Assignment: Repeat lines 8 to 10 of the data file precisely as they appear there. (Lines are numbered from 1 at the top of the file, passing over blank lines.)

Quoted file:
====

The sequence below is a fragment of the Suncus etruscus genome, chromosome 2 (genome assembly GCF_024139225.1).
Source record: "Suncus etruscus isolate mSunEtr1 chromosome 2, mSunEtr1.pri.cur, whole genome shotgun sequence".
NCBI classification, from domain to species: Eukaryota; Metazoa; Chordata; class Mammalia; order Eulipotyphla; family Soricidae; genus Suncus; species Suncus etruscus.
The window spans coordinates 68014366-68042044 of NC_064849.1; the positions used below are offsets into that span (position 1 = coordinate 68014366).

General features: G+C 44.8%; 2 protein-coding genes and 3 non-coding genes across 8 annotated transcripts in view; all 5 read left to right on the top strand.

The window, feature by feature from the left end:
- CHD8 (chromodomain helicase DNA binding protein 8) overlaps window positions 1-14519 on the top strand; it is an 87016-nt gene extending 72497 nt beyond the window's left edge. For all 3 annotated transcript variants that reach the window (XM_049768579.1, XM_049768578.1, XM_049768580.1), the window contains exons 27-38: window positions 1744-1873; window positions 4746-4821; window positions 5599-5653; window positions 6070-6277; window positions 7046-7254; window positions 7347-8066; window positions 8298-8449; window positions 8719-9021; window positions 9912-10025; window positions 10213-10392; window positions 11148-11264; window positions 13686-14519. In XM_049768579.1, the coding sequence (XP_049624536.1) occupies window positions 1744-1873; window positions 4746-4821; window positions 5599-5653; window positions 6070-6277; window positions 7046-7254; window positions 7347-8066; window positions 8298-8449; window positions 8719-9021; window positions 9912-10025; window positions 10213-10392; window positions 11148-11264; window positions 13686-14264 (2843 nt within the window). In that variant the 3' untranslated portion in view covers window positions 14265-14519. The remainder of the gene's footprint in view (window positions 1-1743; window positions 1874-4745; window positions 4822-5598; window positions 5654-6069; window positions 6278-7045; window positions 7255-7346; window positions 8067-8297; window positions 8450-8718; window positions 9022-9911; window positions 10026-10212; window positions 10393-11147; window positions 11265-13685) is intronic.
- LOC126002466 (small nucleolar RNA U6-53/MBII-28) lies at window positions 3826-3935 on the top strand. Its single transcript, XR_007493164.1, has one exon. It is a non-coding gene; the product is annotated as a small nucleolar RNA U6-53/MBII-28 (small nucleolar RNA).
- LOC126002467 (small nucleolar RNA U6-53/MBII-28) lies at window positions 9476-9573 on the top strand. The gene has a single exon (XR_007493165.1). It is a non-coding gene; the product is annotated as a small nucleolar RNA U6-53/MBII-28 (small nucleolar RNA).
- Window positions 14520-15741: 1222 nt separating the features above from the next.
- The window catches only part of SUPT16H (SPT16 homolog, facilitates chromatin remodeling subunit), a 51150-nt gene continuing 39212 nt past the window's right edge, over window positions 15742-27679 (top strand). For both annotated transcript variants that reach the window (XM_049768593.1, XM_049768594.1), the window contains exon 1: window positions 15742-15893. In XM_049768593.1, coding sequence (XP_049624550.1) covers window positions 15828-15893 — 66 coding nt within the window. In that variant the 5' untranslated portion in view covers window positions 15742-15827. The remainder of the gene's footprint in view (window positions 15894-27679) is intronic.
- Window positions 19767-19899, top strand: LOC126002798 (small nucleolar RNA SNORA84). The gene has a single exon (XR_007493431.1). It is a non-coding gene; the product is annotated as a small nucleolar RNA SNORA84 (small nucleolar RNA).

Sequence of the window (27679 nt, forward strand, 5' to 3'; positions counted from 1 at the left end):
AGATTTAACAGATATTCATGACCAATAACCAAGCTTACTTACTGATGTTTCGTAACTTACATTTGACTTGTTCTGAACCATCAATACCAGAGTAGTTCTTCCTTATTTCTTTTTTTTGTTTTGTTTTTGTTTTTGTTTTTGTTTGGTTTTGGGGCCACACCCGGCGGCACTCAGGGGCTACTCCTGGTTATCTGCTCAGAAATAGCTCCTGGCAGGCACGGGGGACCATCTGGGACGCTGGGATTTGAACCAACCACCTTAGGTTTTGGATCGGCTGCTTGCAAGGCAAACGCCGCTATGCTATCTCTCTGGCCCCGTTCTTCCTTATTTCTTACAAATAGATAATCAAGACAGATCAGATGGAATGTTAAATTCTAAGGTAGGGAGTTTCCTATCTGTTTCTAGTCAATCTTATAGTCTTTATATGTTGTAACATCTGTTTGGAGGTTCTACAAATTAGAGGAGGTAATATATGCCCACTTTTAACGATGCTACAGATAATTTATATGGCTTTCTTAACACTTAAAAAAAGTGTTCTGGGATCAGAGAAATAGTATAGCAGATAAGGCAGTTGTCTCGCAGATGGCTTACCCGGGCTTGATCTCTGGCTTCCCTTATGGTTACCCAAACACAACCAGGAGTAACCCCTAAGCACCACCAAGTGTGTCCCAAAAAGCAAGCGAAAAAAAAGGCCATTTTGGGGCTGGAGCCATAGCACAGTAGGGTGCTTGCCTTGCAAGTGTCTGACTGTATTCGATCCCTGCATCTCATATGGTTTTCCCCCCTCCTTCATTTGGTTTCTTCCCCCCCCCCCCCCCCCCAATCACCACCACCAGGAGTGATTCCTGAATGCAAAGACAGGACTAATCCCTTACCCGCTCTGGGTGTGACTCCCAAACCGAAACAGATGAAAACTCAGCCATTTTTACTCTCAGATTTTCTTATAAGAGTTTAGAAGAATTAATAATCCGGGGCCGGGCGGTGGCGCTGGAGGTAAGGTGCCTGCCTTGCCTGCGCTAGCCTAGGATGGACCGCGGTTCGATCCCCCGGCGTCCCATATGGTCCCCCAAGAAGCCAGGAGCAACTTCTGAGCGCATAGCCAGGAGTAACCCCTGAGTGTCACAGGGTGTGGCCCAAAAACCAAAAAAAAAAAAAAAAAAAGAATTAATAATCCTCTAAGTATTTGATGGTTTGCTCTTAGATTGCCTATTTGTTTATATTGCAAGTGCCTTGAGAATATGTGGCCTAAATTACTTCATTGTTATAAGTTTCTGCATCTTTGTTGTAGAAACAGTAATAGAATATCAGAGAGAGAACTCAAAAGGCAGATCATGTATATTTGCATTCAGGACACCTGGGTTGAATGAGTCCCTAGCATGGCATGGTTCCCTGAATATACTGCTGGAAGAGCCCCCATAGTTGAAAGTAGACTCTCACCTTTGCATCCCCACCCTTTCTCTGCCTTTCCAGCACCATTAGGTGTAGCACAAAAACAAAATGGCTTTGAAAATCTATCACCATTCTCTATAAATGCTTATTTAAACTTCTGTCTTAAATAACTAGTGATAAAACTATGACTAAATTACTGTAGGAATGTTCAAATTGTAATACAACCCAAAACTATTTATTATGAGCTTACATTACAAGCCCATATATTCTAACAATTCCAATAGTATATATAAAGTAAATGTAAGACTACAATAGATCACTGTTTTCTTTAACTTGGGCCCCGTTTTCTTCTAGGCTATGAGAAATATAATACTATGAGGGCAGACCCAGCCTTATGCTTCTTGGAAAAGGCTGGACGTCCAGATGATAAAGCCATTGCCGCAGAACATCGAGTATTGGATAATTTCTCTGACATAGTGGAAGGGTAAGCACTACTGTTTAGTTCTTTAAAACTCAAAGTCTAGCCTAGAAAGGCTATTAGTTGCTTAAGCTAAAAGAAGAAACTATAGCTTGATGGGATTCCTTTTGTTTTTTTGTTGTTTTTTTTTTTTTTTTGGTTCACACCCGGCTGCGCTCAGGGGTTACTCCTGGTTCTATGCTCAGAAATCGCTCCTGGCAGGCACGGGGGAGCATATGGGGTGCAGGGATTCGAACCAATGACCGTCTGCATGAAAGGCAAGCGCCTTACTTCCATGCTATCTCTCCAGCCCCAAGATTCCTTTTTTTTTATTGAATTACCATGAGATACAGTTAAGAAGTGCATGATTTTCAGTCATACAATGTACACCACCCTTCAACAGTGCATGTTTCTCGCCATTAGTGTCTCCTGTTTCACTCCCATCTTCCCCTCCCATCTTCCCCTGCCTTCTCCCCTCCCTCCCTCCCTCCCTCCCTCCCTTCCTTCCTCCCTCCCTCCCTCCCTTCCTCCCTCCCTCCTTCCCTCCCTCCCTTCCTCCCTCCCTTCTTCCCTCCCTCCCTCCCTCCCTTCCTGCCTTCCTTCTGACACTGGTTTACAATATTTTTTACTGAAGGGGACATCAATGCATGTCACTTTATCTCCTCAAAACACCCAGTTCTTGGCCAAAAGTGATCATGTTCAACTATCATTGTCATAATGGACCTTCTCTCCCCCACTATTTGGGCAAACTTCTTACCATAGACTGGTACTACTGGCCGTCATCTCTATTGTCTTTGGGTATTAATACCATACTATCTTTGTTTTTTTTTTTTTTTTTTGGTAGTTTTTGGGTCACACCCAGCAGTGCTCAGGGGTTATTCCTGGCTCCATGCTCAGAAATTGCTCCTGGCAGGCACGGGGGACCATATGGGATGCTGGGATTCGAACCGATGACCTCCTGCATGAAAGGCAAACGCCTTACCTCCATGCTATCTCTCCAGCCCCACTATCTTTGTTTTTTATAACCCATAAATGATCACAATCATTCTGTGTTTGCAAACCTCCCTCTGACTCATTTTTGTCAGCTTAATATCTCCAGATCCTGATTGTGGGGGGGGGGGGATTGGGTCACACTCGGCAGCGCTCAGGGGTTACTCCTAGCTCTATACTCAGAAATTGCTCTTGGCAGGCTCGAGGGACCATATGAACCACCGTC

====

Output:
- LOC126002466 (small nucleolar RNA U6-53/MBII-28) lies at window positions 3826-3935 on the top strand. Its single transcript, XR_007493164.1, has one exon. It is a non-coding gene; the product is annotated as a small nucleolar RNA U6-53/MBII-28 (small nucleolar RNA).
- LOC126002467 (small nucleolar RNA U6-53/MBII-28) lies at window positions 9476-9573 on the top strand. The gene has a single exon (XR_007493165.1). It is a non-coding gene; the product is annotated as a small nucleolar RNA U6-53/MBII-28 (small nucleolar RNA).
- Window positions 14520-15741: 1222 nt separating the features above from the next.